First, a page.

Different cars bring with them different weapons. These range from a tractor beam to pull other cars closer so you can (virtually) shoot them, through to a shield to protect yourself, or a boost to speed up and get you out of trouble.
Shoot your opponent enough times and their engine shuts down allowing you to speed past. Of course there are payoffs to your gun toting antics and doing so uses energy so you can't go as fast. What a dilemma.
iPhone controls the action
The whole system works via an iPhone or an iPad running iOS 7 and with Bluetooth active to communicate with the cars. There's no Android or other operating system compatibility at the moment.
Once connected you can then either opt to play the artificial intelligence or other human players by hosting a game and waiting for them to join your setup. It is very easy to do and we were racing within seconds rather than minutes.
Once you've started a race you can control your car by tilting the iPhone or iPad like a steering wheel. There are software-based buttons on the device's screen that control speed and weapons.
But there's more than a strong dose of help from the Anki Drive system. So much that you can almost set the speed, place your iPhone on the floor and walk away to get a cup of tea and still be in with a chance of winning a race. Although we were playing against a six-year-old.
That's great if you are playing kids as they effectively can get away with doing virtually nothing, but does mean the game can tire if you don't really interact with it.
The more involved you do get, the better, as you'll have a whale of a time. The controls are responsive, the action is, well, it's action-packed, and it can get quiet rowdy depending on how competitive you happen to be.
We've also found that by simply putting obstacles on the track it makes a huge difference to the challenge and variety.
Racing against the track
One of the cool things about all this computer assistance is that you can race against the "computer brain" artificial intelligence rather than having to convince your friends, brother, sister, Mum, Dad, Granny, etc, to play with you all the time.
You can have up to three other AI-controlled cars on the track at any one time and the system allows you to set the skill level of those individual cars to easy, medium, or hard. Hard is surprisingly difficult, and in some cases some of the extra cars you can buy won't let you take control of them until you've beaten them - tough, huh?
In practice - and whether you are racing against two other humans and one AI car or three AI cars - it is incredibly good fun and brings extra challenge to the experience. We wish we had ghost cars in Scalextric 30 years ago.
Growing with the system
With the whole system controlled, monitored and run by software you can see that there are bags of potential for where Anki Drive could and probably will go.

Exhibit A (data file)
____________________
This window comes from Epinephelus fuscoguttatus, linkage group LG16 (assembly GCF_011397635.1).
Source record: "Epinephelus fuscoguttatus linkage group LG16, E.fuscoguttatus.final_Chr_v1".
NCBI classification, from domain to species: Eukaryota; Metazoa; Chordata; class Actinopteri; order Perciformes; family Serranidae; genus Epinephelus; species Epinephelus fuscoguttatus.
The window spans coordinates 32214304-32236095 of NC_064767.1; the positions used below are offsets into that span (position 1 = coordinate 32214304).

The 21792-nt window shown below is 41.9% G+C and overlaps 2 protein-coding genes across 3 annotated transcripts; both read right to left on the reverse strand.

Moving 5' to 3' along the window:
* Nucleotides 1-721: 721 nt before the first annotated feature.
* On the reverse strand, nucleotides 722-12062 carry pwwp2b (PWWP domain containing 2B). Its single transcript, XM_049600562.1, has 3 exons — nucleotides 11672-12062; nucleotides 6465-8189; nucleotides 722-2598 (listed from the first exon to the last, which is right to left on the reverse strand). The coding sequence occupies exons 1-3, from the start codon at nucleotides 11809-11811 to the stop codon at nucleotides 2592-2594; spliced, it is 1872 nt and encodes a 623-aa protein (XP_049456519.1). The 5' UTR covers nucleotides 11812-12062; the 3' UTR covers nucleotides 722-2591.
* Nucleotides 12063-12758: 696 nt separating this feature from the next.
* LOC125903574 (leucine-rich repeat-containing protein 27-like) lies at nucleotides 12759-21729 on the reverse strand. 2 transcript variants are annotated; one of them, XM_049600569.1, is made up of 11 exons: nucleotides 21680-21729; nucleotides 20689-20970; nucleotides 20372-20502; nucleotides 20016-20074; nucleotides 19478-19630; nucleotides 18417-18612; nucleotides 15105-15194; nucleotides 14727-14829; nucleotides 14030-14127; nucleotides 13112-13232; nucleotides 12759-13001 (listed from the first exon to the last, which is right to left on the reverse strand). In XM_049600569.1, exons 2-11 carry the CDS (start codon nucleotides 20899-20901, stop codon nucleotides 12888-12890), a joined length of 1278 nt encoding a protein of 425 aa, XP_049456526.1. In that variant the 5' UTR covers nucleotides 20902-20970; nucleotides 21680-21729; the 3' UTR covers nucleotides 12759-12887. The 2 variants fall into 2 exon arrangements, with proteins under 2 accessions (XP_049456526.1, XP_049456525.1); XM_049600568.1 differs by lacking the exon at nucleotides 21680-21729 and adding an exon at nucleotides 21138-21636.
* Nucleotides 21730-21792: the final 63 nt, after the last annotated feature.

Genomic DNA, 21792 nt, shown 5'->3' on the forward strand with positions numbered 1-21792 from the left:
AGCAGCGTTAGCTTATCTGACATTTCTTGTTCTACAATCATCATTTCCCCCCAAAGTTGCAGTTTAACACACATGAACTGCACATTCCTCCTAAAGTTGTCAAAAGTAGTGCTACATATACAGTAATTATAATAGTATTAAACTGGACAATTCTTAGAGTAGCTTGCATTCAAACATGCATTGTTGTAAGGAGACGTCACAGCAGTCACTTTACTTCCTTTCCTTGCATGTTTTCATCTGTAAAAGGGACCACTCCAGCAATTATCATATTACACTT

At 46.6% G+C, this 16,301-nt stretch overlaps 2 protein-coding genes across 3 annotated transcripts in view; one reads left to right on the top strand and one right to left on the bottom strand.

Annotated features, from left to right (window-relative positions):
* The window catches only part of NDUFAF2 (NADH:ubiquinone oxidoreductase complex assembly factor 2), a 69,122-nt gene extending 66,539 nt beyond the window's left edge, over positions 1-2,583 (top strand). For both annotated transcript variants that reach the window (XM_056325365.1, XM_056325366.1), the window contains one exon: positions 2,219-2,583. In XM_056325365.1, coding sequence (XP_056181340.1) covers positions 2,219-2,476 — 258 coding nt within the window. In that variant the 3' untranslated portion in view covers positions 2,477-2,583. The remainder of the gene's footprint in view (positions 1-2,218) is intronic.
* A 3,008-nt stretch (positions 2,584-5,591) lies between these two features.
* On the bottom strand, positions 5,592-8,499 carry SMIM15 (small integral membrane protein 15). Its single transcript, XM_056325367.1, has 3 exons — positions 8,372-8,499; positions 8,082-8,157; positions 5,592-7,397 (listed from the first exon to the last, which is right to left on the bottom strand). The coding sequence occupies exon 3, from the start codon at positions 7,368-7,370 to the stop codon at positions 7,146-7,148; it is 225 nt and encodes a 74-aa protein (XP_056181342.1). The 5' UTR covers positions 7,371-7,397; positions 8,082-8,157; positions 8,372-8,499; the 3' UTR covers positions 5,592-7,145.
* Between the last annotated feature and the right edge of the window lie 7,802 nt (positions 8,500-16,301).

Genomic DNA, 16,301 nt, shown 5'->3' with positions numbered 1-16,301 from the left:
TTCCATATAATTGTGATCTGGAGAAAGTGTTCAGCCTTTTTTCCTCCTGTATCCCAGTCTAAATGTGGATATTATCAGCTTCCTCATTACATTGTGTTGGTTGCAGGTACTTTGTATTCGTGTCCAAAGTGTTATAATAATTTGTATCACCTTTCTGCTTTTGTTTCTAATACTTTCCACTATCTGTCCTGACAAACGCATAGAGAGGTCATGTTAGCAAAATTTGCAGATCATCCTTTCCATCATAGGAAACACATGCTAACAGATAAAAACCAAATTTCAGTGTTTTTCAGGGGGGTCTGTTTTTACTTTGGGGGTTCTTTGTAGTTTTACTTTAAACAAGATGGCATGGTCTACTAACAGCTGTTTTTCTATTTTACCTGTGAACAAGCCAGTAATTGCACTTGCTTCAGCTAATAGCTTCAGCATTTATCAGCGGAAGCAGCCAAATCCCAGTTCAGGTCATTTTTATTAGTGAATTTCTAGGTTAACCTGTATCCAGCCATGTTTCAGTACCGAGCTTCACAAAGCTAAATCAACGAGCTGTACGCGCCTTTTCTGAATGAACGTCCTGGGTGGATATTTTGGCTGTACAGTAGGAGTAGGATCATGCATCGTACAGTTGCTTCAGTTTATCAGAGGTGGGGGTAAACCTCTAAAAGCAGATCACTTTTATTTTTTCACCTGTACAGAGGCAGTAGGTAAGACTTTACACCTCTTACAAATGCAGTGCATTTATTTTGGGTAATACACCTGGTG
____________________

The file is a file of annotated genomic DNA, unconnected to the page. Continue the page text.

Already in this version you can play to earn experience points which can then be used to upgrade your car, just like you do in video games, but here in a virtual-meets-real-world capacity. There are already further cars and track options for sale in the US and when those translate to the UK market there will already be more to explore.
While we don't have any specific information at this moment in time, Anki Drive has already publicly stated that it hopes to add more gameplay modes in the future to mix things up, but that seems to be just the start. We can't imagine for a moment that the company is done with what is possible.
If you like the idea of Scalextric, but don't want to go through the rigmarole of setting up the track each time, hurtling off the track on the first corner nine times out of 10, and then not really doing much but race around for a bit, then Anki Drive is certainly worth checking out. It takes on racing in a different way and if the racing tires then the real-world meets virtual-world crossover, including weapons and special skills, is what makes it extra fun.
It might not yet have the full creative possibilities filled, there's the limitation of one track in the UK at this moment in time, and no Android device control, but the sky's the limit in what could be around the corner. More tracks, more modes, maybe even more cars - we can see it taking off.
But there is the price to consider. At £180 for the Starter Pack, Anki Drive isn't a budget buy - plus you'll need an iPhone or iPad per human player to control it - but you can easily see where the money has gone and the magic this toy brings to any room.
That sounds cliché, but really it's not. Anki Drive a very clever bit of kit and one that, in our view, outshines any toy racing game we've seen before. We've had great fun playing it, and so have those that we've invited around to play, including our kids and their friends.